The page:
The guy was on the brink, and although we dithered and delayed and gave him too much time to think it over there’s a part of me that understands why … he is, after all, an elite boss himself and now that he’s proving it you can see what our thinking was.

But that we were in for this guy, that we made such a pitch, and that we very nearly pulled it off is all the evidence you need that we’re a much bigger and more ambitious club when we shake ourselves off and decide to be than this media will ever give us credit for. Had we got Howe there would have been no appointing Ange, but we’d still have gotten a top man.

Ange is about to make history by winning our eight treble.

But it’s worth remembering that seven of them preceded his time at the club, and so when people in the media talk about how it will be a great disaster for Celtic if and when Ange leaves, I sometimes wonder what they are talking about and how they can have failed to notice that five of the seven trebles that we’ve won in our history prior to now were won in the last 20 odd years … and four of them in the last six.

All without his being here.

Ange spoke yesterday about Howe and what he’s done at Newcastle, and about the prospect of getting them in the Champions League Groups. It would be a very interesting draw, and the kind of game that would fire the imaginations of people on both sides of the border, and not just because it would be a Scotland-England encounter but also for the strange backstory involving the two bosses.

I think we’d all enjoy seeing it happen.

In the meantime, the media will continue to push its dire narrative that without Ange our club would collapse. If they want to live in that Dave King-esque fantasy that’s up to them, but it’s a dangerous delusion and one they’ve laboured under before.

If Ange went, yes, it would be wrenching, it would be tough, it would give us all a sleepless night or two along the way, but we would replace him… and having made three appointments from England’s top flight in the last two decades who would rule out a fourth?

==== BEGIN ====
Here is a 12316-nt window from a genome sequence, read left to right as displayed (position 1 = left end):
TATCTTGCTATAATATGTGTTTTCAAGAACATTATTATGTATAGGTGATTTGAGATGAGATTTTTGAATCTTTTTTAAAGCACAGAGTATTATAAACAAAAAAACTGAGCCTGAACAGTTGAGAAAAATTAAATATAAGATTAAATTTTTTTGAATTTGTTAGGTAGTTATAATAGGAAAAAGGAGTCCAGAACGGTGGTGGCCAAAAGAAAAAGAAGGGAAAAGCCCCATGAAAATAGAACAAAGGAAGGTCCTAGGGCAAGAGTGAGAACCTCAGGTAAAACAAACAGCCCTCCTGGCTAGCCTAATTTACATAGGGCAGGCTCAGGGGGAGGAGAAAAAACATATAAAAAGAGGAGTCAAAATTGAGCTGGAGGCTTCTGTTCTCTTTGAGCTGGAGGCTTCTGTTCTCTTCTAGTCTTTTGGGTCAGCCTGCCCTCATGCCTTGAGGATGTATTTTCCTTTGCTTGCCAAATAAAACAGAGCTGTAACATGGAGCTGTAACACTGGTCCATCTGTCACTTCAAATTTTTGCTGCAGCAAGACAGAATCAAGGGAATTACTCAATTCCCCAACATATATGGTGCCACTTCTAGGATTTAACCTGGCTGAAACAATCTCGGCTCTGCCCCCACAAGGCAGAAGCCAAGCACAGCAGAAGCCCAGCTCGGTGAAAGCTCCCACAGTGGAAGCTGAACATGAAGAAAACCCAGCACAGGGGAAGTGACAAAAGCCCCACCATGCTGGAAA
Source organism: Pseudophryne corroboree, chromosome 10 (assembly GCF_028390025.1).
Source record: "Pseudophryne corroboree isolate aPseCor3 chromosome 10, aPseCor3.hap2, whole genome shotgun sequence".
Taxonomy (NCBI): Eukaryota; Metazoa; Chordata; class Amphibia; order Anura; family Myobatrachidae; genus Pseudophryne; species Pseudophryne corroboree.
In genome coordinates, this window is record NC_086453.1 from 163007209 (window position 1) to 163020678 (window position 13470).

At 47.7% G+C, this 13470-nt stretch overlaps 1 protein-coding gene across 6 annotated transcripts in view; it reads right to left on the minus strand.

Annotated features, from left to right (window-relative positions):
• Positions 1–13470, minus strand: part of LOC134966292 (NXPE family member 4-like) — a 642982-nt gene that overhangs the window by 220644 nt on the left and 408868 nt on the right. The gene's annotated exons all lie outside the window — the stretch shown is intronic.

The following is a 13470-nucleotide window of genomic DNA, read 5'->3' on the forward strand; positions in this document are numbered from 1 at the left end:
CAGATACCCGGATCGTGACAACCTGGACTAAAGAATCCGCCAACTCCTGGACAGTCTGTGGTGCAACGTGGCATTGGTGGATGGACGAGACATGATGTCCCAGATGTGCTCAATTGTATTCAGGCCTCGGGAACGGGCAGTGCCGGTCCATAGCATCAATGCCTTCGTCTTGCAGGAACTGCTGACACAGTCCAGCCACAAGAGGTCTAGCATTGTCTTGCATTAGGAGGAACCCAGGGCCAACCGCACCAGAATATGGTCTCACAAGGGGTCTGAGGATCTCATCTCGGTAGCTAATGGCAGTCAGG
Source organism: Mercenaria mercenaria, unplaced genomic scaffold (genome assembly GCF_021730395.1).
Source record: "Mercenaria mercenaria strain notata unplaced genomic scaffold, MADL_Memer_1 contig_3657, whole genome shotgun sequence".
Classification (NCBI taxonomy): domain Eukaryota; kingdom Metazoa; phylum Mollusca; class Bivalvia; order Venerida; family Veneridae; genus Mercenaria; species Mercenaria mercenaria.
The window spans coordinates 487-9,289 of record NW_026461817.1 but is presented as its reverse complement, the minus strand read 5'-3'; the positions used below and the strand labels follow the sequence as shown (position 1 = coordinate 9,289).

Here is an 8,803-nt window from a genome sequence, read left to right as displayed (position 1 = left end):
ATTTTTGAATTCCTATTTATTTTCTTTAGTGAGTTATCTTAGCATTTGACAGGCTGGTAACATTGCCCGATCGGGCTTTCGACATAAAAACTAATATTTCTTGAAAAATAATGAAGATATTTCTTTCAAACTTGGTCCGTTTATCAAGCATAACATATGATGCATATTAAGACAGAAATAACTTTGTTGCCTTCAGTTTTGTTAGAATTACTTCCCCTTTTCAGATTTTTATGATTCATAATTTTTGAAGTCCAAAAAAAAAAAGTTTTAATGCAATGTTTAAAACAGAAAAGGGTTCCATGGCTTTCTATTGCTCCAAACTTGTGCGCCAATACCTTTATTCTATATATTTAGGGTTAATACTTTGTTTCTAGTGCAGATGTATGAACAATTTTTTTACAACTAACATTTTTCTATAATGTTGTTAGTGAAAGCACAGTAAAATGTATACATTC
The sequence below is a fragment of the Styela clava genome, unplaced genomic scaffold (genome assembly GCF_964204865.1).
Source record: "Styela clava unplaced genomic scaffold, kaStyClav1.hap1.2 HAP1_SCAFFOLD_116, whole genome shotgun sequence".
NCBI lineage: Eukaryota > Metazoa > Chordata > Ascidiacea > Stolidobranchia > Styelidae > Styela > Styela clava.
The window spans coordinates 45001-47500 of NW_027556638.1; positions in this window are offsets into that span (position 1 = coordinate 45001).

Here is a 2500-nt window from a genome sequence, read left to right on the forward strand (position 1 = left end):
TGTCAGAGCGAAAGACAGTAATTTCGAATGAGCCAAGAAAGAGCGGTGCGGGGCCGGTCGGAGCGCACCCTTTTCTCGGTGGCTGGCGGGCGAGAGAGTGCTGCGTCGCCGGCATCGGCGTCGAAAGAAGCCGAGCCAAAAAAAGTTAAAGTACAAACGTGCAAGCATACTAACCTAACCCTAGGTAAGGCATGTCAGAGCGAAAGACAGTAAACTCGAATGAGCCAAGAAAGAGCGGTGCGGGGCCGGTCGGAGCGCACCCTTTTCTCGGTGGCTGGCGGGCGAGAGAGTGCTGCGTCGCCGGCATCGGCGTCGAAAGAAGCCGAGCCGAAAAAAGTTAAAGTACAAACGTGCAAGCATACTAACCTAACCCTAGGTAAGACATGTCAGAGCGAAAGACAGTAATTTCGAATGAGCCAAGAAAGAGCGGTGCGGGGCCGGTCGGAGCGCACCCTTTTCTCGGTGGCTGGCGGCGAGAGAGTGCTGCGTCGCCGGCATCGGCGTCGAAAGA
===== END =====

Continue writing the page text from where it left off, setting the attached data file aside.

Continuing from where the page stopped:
Only a complete fool.

The thing of it is, we have a media here full of those.

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  • Roonsa says:

    I think Celtic have, at long last, got it going on at Senior Mgmt Level. This new CEO doesn’t say much (if anything) but I actually prefer that to Lawwell who is clearly in love with himself.

    If Ange leaves, as you say, it will be a wrencher. But I have confidence that Celtic will know about this well in advance and have the options lined up. As much as we thought the process was chaotic when Lennon was pushed, ach I can’t be bothered writing any more.

    Good article. I agree. Cheers.

  • Jimmy R says:

    We dodged a bullet when we missed out on Howe. Not because he is a poor manager, but because his English heart is in the EPL. Ange has other roots and other ambitions which is why I reckon we are safe from the predators for a while yet. If Howe had come to us, I am certain he would have done a Rogers at the first opportunity.

  • Johnno says:

    Never bought into this nonsense that we dodged a bullet over the howe fiasco.
    Howe is a very respected coach/manager in his own right, as currently proving.
    Was all in favour of having him at the time, as believed he could restructure the club at the time, even if it was only going to potentially be short term as the draw of the EPL would always be there, especially with any success gained.
    Admit now Ange was a better appointment now as club and himself are made for each other.
    Of course we will never know the answer, but with the time involved with Howe, did he actually identify any of the players who ended up joining ourselves?
    Of course our Asian players is the work of Ange, yet with the time involved did he have the time to identify the players he really wanted at the time or had a shortlist already been prepared with an imput from howe beforehand?

  • John S says:

    Everyone has to depart at some point. No-one is bigger than the club. That said, I’d be happier if the manager was on a contract that allows him to finish his project(s).

  • S Thomas says:

    Eddie Howe I’ve always felt was a nice , decent guy. and a very good coach. I’m actually glad he is doing well.. as he likes to play football the right way.. the job he did at Bournemouth was terrrific. I am not surprised in the slightest that Ange is a big fan of his work, as they are actually very similar in the way they set up teams. Ange has been phenomenal in his time here.. and long may it continue.